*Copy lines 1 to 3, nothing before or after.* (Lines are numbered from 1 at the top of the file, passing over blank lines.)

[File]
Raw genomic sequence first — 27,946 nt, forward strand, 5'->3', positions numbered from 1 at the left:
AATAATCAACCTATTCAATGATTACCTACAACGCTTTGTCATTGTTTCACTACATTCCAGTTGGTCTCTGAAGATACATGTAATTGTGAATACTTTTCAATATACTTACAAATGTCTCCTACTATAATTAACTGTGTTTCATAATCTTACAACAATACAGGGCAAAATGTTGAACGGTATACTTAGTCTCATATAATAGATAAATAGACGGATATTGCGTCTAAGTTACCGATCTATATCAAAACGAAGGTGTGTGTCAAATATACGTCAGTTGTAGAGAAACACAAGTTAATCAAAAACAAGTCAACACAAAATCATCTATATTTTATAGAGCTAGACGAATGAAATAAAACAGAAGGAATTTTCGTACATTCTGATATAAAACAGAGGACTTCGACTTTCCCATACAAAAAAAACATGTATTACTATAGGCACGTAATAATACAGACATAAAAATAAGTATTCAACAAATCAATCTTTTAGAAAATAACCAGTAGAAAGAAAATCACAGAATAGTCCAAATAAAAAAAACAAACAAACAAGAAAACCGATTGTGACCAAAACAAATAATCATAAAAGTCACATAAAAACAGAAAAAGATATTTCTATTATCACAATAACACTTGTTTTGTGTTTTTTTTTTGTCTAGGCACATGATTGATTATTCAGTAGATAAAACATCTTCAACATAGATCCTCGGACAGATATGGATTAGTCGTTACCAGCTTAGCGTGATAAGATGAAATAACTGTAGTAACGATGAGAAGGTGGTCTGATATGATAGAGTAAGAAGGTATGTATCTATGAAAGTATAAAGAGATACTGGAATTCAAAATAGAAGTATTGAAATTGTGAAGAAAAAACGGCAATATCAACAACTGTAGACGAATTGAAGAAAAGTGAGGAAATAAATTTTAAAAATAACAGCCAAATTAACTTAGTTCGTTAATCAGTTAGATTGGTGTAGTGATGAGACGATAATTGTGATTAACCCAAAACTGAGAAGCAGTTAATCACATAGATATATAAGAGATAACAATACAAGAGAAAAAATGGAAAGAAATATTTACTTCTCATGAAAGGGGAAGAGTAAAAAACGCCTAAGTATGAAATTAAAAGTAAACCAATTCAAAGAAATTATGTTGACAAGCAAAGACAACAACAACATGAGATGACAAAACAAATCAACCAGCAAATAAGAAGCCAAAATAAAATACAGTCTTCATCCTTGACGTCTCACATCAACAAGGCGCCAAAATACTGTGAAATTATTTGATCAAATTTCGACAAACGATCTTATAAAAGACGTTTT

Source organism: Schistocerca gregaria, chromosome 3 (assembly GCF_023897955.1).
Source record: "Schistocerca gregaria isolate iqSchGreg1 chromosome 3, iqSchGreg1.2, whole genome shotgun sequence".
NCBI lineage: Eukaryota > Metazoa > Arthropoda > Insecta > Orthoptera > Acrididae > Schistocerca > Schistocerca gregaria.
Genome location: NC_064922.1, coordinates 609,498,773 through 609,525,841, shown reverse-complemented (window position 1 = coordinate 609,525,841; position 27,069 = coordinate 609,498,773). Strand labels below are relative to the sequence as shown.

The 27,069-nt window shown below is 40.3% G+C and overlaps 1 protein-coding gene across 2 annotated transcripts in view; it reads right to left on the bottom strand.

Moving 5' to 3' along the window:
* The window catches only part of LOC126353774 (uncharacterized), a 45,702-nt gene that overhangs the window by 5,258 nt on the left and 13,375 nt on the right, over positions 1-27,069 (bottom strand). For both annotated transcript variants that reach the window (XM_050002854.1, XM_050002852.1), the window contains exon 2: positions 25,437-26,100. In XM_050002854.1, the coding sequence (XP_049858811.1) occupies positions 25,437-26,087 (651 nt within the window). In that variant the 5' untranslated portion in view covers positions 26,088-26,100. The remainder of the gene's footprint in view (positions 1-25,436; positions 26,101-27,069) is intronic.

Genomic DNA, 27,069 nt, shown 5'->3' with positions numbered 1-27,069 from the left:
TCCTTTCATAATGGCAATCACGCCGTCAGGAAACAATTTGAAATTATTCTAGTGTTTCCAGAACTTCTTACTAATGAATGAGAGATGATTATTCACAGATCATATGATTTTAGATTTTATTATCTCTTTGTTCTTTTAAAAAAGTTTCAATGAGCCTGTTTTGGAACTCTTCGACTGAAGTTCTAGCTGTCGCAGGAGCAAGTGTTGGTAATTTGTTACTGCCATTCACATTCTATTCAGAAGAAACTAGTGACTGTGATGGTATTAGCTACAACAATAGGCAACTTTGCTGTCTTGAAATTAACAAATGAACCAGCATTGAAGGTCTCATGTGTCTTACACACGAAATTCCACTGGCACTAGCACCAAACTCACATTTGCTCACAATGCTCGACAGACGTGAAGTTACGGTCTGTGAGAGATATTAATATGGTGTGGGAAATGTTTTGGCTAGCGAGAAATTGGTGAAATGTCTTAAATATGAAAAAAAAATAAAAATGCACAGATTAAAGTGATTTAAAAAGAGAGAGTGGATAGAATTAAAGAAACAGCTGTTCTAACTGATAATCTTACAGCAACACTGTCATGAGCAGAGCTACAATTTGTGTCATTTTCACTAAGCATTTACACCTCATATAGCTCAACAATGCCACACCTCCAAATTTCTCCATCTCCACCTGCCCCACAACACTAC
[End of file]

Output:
Raw genomic sequence first — 27,946 nt, forward strand, 5'->3', positions numbered from 1 at the left:
AATAATCAACCTATTCAATGATTACCTACAACGCTTTGTCATTGTTTCACTACATTCCAGTTGGTCTCTGAAGATACATGTAATTGTGAATACTTTTCAATATACTTACAAATGTCTCCTACTATAATTAACTGTGTTTCATAATCTTACAACAATACAGGGCAAAATGTTGAACGGTATACTTAGTCTCATATAATAGATAAATAGACGGATATTGCGTCTAAGTTACCGATCTATATCAAAACGAAGGTGTGTGTCAAATATACGTCAGTTGTAGAGAAACACAAGTTAATCAAAAACAAGTCAACACAAAATCATCTATATTTTATAGAGCTAGACGAATGAAATAAAACAGAAGGAATTTTCGTACATTCTGATATAAAACAGAGGACTTCGACTTTCCCATACAAAAAAAACATGTATTACTATAGGCACGTAATAATACAGACATAAAAATAAGTATTCAACAAATCAATCTTTTAGAAAATAACCAGTAGAAAGAAAATCACAGAATAGTCCAAATAAAAAAAACAAACAAACAAGAAAACCGATTGTGACCAAAACAAATAATCATAAAAGTCACATAAAAACAGAAAAAGATATTTCTATTATCACAATAACACTTGTTTTGTGTTTTTTTTTTGTCTAGGCACATGATTGATTATTCAGTAGATAAAACATCTTCAACATAGATCCTCGGACAGATATGGATTAGTCGTTACCAGCTTAGCGTGATAAGATGAAATAACTGTAGTAACGATGAGAAGGTGGTCTGATATGATAGAGTAAGAAGGTATGTATCTATGAAAGTATAAAGAGATACTGGAATTCAAAATAGAAGTATTGAAATTGTGAAGAAAAAACGGCAATATCAACAACTGTAGACGAATTGAAGAAAAGTGAGGAAATAAATTTTAAAAATAACAGCCAAATTAACTTAGTTCGTTAATCAGTTAGATTGGTGTAGTGATGAGACGATAATTGTGATTAACCCAAAACTGAGAAGCAGTTAATCACATAGATATATAAGAGATAACAATACAAGAGAAAAAATGGAAAGAAATATTTACTTCTCATGAAAGGGGAAGAGTAAAAAACGCCTAAGTATGAAATTAAAAGTAAACCAATTCAAAGAAATTATGTTGACAAGCAAAGACAACAACAACATGAGATGACAAAACAAATCAACCAGCAAATAAGAAGCCAAAATAAAATACAGTCTTCATCCTTGACGTCTCACATCAACAAGGCGCCAAAATACTGTGAAATTATTTGATCAAATTTCGACAAACGATCTTATAAAAGACGTTTT

Source organism: Schistocerca gregaria, chromosome 3 (assembly GCF_023897955.1).